When I used to teach creative writing, I would tell the students to make their characters want something right away-even if it’s only a glass of water. Characters paralyzed by the meaninglessness of modern life still have to drink water from time to time.
Figure out who you need in the story and what they do together or to one another, and what the story does to them. Are they all pulling together in one direction? Are they pulling in six different directions? Ask yourself the critical question: Which would be most interesting to the reader? That’s the real litmus test of character development and plotting. Will the reader be interested? Will the reader care?
To be successful in character and plot development, you need to make hard choices. You need to be ruthless with your characters and your story. Who’s in, who’s out? What’s in, what’s out?
Frankly, here is where a lot of first-time novelists stop dead. They can’t bring themselves to choose. They become fascinated or paralyzed by the possibilities.
Don’t you dare do that. Be brutal. Try different choices, of course, but move the story forward event by event, bringing each character along with you. As each event unfolds, each character must react to it. Just as they would in real life.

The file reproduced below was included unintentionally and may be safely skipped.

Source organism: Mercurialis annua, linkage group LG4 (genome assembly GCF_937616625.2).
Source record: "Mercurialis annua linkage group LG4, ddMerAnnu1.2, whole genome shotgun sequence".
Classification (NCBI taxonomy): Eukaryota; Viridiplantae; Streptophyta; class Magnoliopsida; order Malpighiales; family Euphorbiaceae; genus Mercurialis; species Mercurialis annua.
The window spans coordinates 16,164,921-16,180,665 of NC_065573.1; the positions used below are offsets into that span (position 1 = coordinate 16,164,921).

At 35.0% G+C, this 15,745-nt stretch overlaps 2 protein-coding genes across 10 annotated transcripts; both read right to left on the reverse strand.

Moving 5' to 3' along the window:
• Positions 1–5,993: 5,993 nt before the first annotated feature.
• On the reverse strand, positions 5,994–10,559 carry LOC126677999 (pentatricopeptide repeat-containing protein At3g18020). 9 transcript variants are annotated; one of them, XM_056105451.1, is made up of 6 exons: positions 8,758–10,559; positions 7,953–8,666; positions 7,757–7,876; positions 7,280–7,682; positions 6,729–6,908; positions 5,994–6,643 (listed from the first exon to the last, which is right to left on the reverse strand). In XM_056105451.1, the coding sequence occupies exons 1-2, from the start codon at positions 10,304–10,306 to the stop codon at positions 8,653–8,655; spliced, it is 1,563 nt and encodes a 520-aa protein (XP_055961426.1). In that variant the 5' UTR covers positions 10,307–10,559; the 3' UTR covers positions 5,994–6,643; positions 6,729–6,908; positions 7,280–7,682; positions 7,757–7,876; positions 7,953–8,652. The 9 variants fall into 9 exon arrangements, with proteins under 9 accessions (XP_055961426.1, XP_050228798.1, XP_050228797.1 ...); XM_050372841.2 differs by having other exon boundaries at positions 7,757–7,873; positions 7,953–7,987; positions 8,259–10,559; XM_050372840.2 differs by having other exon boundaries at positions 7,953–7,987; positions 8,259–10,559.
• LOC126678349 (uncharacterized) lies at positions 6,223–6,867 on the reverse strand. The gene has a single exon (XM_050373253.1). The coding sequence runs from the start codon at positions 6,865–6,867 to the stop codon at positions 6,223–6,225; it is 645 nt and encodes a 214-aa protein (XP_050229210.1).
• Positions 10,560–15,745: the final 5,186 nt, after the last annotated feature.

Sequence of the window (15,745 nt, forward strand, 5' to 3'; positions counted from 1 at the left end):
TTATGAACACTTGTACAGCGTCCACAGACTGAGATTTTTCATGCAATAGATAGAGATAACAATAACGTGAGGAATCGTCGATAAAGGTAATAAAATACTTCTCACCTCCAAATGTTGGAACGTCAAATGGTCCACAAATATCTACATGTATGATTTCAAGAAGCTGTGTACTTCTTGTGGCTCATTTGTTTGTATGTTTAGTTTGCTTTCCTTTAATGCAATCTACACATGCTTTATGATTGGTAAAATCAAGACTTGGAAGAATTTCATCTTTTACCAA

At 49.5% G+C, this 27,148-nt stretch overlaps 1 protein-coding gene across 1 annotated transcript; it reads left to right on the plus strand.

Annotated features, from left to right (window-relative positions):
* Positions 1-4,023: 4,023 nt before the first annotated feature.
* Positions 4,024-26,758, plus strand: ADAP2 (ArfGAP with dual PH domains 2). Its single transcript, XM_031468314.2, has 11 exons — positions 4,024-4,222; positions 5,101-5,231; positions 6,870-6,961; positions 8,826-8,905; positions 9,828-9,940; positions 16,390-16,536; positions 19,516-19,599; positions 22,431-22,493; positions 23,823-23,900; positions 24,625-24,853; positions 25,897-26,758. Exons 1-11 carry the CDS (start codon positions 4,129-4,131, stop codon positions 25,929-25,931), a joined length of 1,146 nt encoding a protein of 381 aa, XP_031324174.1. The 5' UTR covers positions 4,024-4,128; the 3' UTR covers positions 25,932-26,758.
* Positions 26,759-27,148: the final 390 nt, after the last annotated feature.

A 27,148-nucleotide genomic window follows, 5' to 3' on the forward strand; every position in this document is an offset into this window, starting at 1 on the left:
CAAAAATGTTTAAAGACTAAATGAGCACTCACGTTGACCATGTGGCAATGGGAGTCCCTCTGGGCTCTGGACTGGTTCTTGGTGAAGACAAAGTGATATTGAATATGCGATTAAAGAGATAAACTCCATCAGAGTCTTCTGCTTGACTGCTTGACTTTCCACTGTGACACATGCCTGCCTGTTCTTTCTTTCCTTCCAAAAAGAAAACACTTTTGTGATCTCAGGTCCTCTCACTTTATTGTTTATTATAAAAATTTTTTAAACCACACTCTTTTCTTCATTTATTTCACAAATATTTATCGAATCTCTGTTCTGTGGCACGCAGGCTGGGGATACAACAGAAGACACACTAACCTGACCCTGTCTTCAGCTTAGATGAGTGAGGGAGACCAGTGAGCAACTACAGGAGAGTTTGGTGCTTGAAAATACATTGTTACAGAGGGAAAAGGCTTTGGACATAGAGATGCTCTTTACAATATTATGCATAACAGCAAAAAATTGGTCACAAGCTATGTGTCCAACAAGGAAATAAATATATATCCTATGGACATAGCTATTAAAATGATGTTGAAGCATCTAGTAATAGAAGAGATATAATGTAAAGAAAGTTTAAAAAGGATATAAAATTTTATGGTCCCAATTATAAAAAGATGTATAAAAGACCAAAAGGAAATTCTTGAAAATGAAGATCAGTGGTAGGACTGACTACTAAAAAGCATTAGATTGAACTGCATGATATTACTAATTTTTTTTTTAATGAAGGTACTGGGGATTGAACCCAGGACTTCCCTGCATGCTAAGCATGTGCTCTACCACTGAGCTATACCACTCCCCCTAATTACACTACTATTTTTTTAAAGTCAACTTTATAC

If a child is hit and killed by a car, the driver’s life is changed forever, the parents’ lives, the lives of the brothers and sisters, friends, even the crossing guard and bystanders. You have to decide what the changes are. You must decide. This is your chance to play God – and if you’re going to write you must play that role. God is in the details, and God decides the course of the novel.
Do nothing – absolutely nothing – on your novel in terms of actual writing until your plotting (along with your characters and their roles in the drama) is complete and down on paper.
Do not fall victim to that old author line: “I just start out with a basic idea and a couple of characters. I never know where I’m going. I let the characters tell the story for me.” That may work for brilliant and experienced novelists, but most of us need a clear road map if we aren’t going to get ourselves and our readers hopelessly lost.
Prepare a rough outline of the story’s action from Chapter One through to the end.
Novelist Katherine Anne Porter put it this way, “If I didn’t know the ending of a story, I wouldn’t begin.”
Write down the last paragraph of your novel and put it in the drawer. At the end of a hundred days, lets see how close you came to following your imagination.]
Writing Trick: When using characters to present clues, don’t forget body language. Nonverbal signals can communicate much more effectively than words. Ask any two lovers.
Your Assignment: In a page [or less] sketch out the general plot of the novel. (And the title) and pin it to the wall for later reference and to see how your novel has changed and developed. (And it will change in the course of the writing, which is fine.)
Writing Log: Words Written ____